How to Use OpenAI in Azure Cloud to Unlock Organizational Data Insights
OpenAI's ChatGPT might have captivated the public's attention by writing clever poems, but the big promise of AI on the corporate side is increasing the bottom line.
To do that, advanced AI systems need to safely access and process organizational data, which opens up all kinds of concerns. Luckily for those AI adventurers in the Microsoft-centric cloudspace, the company has a set of tools, systems and practices to make it all work on its Azure platform
"What if I told you that we could take data from your database, feed it to an OpenAI model and have it give us insights about that data?" asks Microsft's Bradley Ball." He is a Sr. Azure Engineer for the Azure FastTrack CXP PG at Microsoft and uses his knowledge of data platforms to help onboard customers to Azure while working with Product Groups to refine Azure's Data Services.
He also shares his advanced AI knowledge at developer/IT conferences, and he'll be doing just that at next month's big Live! 360 event in Orlando in a session titled, "Use OpenAI, Azure SQL, Python, LangChain, & VS Code to UNLOCK INSIGHTS About YOUR Data!"
"We will start with demo movie data, but then we will move to other data sources," he said about the 75-minute introductory/intermediate-level session at Live! 360, a big umbrella event including Artificial Intelligence Live!. "What if we load a DMV, a useful Community script, or a custom-built table to log useful information? Let's find out together."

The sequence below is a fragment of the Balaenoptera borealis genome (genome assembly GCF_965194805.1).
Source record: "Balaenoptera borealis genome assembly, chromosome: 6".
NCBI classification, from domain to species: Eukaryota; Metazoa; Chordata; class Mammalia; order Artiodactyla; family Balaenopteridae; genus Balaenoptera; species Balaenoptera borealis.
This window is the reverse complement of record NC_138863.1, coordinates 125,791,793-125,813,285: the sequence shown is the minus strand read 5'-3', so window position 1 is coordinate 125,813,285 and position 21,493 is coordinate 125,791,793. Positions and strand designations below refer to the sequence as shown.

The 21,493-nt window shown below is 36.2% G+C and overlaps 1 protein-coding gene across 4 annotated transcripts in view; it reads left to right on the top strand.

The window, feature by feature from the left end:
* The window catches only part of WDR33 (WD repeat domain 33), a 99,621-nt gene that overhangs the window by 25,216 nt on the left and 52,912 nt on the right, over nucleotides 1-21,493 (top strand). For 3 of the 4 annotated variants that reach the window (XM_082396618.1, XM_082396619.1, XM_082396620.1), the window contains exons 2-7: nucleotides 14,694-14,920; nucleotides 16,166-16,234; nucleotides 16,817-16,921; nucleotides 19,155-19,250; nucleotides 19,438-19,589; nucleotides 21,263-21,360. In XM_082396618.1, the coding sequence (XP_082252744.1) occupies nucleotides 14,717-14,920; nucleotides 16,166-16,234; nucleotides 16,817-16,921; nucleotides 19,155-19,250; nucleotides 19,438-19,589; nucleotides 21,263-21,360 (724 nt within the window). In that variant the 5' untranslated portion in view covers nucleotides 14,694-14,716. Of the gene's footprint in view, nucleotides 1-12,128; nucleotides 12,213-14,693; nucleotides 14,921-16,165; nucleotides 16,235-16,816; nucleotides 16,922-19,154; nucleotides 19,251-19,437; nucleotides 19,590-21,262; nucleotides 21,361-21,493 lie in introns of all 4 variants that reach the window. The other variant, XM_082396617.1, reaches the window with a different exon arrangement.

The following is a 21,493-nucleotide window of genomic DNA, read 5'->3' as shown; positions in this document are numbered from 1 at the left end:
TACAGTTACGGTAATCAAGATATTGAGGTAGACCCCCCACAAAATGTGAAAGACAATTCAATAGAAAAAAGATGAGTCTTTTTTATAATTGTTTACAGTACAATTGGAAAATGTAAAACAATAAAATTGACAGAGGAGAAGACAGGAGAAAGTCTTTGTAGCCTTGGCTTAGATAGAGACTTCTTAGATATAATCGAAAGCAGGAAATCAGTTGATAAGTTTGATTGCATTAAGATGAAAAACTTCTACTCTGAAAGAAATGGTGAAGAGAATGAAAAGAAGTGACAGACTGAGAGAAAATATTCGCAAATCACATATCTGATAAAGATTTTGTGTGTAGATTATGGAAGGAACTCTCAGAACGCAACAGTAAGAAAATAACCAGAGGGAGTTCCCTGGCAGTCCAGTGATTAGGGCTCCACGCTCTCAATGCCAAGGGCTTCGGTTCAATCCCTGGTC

Ball promises attendees will learn:
- How to consume data from a SQL Source using Python and Pandas
- How to provision an Azure OpenAI model and interact with it via LangChain
- How to gather insights from data sources
We recently caught up with Ball to learn more about his presentation in a short Q&A.
VirtualizationCloudReview: What inspired you to present a session on using advanced AI to unlock insights from organizational data?
Ball: At Microsoft we are curious. Curiosity pushes to never be content with the status quo. To keep moving forward, learning, engaging, looking for new and better ways to do things.
Drawing from your experience as a DBA and consultant, what are some of the unique challenges or patterns you've noticed that could benefit from this AI-driven analysis approach?
AI is a tool. We are all familiar with the concept of a toolbox. In your toolbox you have a lot of different tools. This tool is new. You will often hear people describe this as "we are building the plane as we are flying it." This is true for many different ways of life, not just the technology field. The Writers & Actors strike in Hollywood was related to how AI will shape the entertainment industry. Netflix just created a position for a Prompt Engineer that had a salary north of $900K per year. Everyone is using OpenAI to craft emails, recommendation letters, and answer questions.
But all of this comes back to one key item: data. AI is trained on data, it provides data, and in the case of Internet Aware models consumes new data. As a long time DBA what do we do? Manage, optimize, build HA/BC/DR architectures for data. We can use this to help us extract insights, enrich existing, or summarize data. But it is a tool. And sometimes that tool is the wrong tool for the job. I can't hammer with a screw driver, I can't use a crowbar when I need a wrench. We must recognize the limitations of our tools, and understand how to use them.